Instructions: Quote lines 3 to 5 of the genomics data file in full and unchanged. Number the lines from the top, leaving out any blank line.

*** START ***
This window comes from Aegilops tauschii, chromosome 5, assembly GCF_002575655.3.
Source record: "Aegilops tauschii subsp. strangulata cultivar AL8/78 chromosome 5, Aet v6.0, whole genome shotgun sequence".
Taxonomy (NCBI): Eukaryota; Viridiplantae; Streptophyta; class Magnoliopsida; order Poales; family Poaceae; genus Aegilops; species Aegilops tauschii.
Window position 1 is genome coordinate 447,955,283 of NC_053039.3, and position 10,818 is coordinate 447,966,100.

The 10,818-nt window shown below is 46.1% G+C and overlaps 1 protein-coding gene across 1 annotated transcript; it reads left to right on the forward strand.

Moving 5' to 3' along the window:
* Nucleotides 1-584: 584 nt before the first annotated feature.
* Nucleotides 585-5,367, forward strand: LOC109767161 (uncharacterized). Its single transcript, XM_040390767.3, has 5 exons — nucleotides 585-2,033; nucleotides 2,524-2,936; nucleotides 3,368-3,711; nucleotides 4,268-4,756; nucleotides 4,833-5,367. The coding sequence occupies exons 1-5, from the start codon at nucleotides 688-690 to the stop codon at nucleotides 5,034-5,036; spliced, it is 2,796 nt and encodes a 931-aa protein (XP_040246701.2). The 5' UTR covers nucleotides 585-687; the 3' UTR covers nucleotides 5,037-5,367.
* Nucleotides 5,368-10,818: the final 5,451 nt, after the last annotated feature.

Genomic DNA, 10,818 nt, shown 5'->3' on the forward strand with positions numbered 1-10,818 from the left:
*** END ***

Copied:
Taxonomy (NCBI): Eukaryota; Viridiplantae; Streptophyta; class Magnoliopsida; order Poales; family Poaceae; genus Aegilops; species Aegilops tauschii.
Window position 1 is genome coordinate 447,955,283 of NC_053039.3, and position 10,818 is coordinate 447,966,100.

The 10,818-nt window shown below is 46.1% G+C and overlaps 1 protein-coding gene across 1 annotated transcript; it reads left to right on the forward strand.